Less than three weeks away from the Northern Territory election, and with the Territory’s youth justice system in the national spotlight, Jesuit Social Services has urged the incoming Government to prevent vulnerable children from becoming entrenched in the youth justice system.

Jesuit Social Services’ election platform, Creating a just and safe Northern Territory, calls on parties and candidates to commit to two key areas for action to tackle the root causes of disadvantage.

“The footage of young people being brutalised within the Northern Territory’s youth justice system, shown on ABC TV’s Four Corners last month, was horrific to see and we can only hope it leads to significant change and reform within the system,” says Jesuit Social Services CEO Julie Edwards.

“We have long advocated for more humane treatment of vulnerable young people in the youth justice system, and our election platform outlines a number of initiatives and reforms that would assist young people to address the underlying issues behind their offending and ultimately steer them away from lifetime involvement with the justice system.”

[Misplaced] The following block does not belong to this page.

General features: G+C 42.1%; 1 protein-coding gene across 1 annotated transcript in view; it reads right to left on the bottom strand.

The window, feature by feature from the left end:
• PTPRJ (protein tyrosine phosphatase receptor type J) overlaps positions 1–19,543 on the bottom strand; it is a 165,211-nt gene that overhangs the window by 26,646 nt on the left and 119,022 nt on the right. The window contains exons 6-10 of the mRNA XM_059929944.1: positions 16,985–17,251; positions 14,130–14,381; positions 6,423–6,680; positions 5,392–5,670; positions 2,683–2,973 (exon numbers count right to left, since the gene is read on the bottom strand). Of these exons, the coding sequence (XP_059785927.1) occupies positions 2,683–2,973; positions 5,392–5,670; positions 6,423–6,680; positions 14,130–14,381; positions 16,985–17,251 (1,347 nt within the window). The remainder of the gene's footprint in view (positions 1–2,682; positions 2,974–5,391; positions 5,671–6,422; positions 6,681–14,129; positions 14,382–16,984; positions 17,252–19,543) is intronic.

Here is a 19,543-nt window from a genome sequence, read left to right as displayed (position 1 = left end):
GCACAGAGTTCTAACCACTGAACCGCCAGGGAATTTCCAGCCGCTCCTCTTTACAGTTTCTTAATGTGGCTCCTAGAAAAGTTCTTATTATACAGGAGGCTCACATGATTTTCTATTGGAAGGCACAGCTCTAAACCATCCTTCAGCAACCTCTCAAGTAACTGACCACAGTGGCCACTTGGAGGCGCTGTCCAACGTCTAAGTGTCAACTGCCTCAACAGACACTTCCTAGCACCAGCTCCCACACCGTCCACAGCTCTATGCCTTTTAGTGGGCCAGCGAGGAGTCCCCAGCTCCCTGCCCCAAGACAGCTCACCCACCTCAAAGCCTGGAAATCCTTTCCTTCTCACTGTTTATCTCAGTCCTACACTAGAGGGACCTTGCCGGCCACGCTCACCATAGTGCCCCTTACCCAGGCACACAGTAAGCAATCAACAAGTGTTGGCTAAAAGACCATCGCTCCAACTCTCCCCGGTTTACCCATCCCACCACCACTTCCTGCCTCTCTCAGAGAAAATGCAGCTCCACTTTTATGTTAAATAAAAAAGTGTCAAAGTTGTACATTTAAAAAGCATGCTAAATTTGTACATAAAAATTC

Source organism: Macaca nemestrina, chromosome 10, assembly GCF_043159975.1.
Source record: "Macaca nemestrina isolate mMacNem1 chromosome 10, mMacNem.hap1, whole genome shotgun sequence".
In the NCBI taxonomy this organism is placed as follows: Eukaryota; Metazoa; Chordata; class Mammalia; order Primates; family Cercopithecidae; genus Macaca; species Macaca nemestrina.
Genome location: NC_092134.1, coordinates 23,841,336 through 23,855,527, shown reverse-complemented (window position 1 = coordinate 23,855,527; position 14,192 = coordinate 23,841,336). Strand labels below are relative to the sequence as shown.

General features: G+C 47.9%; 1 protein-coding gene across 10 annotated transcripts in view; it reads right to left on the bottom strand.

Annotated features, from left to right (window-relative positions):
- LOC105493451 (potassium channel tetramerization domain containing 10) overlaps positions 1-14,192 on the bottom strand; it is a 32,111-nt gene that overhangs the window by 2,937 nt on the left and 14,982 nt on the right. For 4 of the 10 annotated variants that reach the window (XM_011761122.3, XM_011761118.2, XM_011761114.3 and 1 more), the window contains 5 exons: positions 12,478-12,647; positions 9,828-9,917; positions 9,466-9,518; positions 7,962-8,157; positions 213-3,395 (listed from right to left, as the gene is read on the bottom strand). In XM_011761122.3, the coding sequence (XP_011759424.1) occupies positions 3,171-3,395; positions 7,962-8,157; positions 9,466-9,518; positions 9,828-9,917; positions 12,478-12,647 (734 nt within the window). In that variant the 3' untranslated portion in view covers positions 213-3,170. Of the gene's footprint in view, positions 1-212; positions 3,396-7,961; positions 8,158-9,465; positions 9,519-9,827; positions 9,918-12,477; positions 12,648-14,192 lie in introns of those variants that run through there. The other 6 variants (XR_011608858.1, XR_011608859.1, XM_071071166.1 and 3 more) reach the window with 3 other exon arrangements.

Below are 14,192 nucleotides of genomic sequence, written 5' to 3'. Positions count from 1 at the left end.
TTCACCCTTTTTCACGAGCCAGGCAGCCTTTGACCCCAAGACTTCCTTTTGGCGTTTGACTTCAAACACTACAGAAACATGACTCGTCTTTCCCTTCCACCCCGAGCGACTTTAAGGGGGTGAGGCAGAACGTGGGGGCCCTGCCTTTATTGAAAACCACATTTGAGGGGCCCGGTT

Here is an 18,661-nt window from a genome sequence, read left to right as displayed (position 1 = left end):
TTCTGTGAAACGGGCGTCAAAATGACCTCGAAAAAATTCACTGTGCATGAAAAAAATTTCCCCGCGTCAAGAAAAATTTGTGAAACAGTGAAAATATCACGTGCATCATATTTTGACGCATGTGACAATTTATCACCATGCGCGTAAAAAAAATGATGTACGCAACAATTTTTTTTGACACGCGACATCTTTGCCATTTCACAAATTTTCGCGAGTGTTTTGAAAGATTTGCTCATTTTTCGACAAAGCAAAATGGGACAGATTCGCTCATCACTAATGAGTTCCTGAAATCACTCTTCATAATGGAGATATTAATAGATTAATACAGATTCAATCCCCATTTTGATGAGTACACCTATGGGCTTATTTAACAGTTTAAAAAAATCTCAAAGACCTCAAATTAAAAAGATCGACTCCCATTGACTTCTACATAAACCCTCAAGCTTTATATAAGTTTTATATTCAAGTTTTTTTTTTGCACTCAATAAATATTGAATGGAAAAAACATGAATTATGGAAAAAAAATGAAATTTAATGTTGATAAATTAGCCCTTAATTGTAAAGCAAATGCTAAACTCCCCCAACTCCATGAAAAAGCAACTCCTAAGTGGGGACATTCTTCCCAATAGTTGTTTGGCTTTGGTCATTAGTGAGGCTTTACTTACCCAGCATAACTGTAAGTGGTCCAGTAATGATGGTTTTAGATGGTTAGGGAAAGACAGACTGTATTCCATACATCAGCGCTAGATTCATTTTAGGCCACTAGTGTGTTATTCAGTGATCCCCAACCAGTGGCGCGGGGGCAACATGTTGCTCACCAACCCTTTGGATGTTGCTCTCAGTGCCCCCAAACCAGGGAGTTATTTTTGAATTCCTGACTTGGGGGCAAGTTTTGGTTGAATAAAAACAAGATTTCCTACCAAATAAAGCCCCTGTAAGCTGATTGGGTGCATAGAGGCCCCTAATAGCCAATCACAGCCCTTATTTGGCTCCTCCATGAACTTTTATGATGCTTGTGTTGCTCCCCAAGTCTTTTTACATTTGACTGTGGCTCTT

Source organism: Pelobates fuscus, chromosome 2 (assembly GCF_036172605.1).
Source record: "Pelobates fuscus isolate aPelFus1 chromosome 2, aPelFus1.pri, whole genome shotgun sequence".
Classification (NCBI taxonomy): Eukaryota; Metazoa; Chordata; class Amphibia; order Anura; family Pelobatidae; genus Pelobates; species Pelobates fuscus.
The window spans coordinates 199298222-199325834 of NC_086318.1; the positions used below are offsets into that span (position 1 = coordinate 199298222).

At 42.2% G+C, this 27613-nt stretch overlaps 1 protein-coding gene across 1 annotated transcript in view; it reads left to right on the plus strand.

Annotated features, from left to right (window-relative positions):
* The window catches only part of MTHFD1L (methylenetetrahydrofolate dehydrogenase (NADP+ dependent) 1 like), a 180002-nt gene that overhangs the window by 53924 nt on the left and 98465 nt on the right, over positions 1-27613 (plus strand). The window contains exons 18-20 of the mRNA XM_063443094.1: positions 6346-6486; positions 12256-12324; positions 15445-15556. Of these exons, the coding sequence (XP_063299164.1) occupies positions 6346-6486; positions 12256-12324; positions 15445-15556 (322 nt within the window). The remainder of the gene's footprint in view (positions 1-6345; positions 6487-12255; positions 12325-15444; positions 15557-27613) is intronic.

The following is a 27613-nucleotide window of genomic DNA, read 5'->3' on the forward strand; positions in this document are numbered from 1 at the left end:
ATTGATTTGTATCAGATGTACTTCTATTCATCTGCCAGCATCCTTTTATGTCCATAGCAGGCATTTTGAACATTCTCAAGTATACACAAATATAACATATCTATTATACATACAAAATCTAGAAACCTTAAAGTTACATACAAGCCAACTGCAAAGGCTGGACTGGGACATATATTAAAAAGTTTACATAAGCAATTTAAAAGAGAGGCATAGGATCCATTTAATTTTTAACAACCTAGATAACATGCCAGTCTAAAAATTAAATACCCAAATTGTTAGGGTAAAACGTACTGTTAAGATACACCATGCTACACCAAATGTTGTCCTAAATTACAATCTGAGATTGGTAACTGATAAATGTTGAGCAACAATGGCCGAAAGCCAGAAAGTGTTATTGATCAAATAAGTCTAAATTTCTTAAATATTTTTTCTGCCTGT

This includes further investment in bail support programs and bail accommodation, which would serve to reduce the disproportionate number of young people on remand in the Northern Territory, and an investment into restorative justice approaches including funding of Youth Justice Group Conferencing across the Territory.

“If the next Northern Territory Government truly wants to create safer communities, it must look at evidence that shows restorative approaches are more effective in reducing re-offending than keeping young people in detention,” says Ms Edwards.

“An urgent shift away from costly, punitive law-and-order approaches towards restorative practices will not only save the Territory money, but will also work to prevent re-offending and help vulnerable young people to become productive members of society.”

The election platform also focuses on the need to provide a humane and therapeutic response for people with cognitive and psychiatric impairments in the justice system.

“The indefinite detention of people with cognitive and psychiatric impairments impacts many but has a disproportionate impact on Aboriginal and Torres Strait Islander people, and Jesuit Social Services calls on the Territory government to end this arbitrary detention.”

Media enquiries – Kathryn Kernohan, 0409 901 248 or kathryn.kernohan@jss.org.au